This painting was completed as a portrait project for Ryan McCormick’s Drawing & Painting class at Pittsburgh Center for the Arts.  It’s based on a portrait by Teenie Harris: “Portrait of Lucille Cuthbert” c. 1940-1950, Charles Teenie Harris, gelatin silver print, Carnegie Museum of Art 1996.69.48

You can see the original portrait at Historic Pittsburgh.

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Portrait, in progress

It’s been a long road. Maybe it’s almost done?  This was a project for painting class in which I attempted to copy or at least make something similar to this portrait by Vigée-LeBrun   Watch it grow…

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Now if I could just finish the sweater I started knitting 2 years ago…

Art inspired by online dating

I started this piece many months ago when someone sent me a really annoying message on OK Cupid, but I couldn’t put my finger on what was so frustrating about it.  It said: “no way u r single”.  So I ended up making this painting using  images from old encyclopedias and acrylics:

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Since this is the first artwork I’ve actually COMPLETED in a really long time, I went hog-wild and submitted it for Art All Night, which happens this Saturday in Pittsburgh. Yay for un-curated, free, and massive art displays! Can’t wait to see everything else that’ll be there. Oh, and I did title this piece “no way u r single”, it only seemed proper as an homage.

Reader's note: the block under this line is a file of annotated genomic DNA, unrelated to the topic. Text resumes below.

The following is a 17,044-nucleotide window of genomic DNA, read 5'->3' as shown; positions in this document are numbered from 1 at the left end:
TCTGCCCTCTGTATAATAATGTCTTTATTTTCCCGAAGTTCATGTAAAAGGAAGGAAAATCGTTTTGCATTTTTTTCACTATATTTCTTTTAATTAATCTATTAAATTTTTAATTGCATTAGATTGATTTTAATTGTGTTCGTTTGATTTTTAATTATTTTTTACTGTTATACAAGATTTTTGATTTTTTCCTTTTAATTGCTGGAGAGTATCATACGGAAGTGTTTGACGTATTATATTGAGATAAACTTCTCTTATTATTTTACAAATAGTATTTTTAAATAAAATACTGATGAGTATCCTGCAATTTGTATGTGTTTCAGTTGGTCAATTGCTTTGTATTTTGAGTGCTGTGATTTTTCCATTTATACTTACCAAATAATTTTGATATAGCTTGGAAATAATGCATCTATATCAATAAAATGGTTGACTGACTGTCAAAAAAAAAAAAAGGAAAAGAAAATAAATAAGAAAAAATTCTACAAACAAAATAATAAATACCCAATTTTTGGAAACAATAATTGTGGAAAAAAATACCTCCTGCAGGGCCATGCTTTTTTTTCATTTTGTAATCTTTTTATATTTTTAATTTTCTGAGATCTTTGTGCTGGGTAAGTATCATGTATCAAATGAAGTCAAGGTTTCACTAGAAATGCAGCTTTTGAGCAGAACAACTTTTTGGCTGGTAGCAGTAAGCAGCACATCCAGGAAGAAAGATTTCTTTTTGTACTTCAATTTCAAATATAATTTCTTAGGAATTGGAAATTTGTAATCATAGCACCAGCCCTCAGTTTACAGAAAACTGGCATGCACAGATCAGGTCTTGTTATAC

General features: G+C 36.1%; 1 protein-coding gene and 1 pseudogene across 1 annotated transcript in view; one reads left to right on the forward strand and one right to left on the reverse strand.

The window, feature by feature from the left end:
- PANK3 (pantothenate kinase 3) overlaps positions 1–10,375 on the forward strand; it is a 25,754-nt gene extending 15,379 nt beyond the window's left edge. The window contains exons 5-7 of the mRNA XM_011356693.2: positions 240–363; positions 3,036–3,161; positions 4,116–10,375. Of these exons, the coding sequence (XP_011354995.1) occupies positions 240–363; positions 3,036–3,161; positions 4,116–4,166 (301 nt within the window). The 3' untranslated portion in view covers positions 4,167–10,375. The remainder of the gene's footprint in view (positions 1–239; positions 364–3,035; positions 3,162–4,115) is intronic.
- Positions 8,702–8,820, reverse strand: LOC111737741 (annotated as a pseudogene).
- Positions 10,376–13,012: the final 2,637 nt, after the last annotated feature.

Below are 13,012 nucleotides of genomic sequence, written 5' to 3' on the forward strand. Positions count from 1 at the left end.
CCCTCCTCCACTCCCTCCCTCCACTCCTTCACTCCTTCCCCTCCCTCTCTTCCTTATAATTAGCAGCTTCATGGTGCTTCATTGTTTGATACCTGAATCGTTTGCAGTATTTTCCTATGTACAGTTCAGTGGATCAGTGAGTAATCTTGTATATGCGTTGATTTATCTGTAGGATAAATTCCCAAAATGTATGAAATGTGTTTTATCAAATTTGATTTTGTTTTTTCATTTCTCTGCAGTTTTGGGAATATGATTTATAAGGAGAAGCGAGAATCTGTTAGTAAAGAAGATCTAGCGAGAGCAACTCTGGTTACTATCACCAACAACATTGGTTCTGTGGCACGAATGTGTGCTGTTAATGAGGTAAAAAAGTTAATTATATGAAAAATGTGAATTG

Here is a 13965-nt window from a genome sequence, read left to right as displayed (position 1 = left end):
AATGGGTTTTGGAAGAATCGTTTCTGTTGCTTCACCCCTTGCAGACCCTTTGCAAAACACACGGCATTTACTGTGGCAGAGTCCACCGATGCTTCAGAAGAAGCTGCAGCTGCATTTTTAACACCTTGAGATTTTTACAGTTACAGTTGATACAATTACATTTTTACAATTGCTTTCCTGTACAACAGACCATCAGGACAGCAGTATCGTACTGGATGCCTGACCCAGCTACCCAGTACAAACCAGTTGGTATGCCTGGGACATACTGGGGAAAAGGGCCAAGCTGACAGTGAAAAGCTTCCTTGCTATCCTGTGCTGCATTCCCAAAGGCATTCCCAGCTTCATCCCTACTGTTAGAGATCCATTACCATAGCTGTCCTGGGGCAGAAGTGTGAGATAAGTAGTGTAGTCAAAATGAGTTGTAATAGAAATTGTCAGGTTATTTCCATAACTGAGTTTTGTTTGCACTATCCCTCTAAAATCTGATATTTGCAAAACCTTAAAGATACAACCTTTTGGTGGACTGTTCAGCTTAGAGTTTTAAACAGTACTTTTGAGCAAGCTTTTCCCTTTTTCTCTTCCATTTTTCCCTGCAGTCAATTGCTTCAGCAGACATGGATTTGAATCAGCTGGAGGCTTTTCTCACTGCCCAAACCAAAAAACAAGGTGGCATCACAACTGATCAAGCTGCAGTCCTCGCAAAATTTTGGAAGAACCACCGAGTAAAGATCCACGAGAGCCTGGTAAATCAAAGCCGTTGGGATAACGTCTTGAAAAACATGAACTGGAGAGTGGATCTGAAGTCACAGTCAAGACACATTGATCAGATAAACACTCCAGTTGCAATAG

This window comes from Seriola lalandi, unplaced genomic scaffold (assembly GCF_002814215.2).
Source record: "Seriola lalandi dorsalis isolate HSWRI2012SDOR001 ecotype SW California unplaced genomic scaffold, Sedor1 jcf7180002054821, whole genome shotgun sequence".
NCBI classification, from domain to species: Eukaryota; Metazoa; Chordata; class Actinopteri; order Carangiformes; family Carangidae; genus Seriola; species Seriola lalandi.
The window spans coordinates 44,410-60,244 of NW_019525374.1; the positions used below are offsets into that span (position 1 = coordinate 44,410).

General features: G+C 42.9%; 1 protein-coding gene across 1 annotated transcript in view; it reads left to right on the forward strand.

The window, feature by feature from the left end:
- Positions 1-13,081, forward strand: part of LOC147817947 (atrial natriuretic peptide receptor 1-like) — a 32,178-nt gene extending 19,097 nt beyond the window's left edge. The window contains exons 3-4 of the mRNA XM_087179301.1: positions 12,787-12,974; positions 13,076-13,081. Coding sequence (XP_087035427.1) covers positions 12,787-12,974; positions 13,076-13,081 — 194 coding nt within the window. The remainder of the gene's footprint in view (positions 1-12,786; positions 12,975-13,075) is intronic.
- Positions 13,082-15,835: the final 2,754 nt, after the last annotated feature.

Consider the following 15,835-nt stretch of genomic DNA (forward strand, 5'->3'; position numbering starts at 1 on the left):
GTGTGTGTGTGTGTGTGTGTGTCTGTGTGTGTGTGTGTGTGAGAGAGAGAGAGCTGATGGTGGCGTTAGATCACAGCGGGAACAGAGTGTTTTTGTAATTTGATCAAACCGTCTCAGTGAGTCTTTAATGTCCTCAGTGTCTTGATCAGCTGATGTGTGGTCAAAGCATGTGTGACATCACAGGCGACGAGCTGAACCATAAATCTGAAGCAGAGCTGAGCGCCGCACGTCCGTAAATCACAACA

Birds of prey

Years ago I got this lovely book at the Ann Arbor Public Library book sale.  It has 192 full color plates illustrated by Roger Tory Peterson.


I’ve since used many of the bird illustrations in collages or as models for paintings or designing paper cuttings.  The latest project turned out especially great — somehow even though there’s terrible lighting in my apartment, I managed to get the color mixing exactly right to blend the printed images into the painted edges of this small wooden tray:

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For this little tray (which was a random Goodwill purchase years ago), I cut out part of the plate from the book, painted a background with some minimal shading, and then fixed the lovely vultures onto the tray’s surface using glue and paint.  I then hand-painted the missing or cropped parts of the image to extend them over the edges of the tray, improvising a bit and making the already dynamic imagery feel like its flowing out of the rectangular frame.

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I can’t recommend this type of painting enough if you’re feeling stuck in a rut or don’t know what you want to create. Let some other artist help you out of your image block by using their forms as your canvas. It will probably help you relax and just enjoy working with paint and color, along with helping you learn to see new aspects of an image you already appreciated.  Worth it, even if you don’t end up creating something wholly original.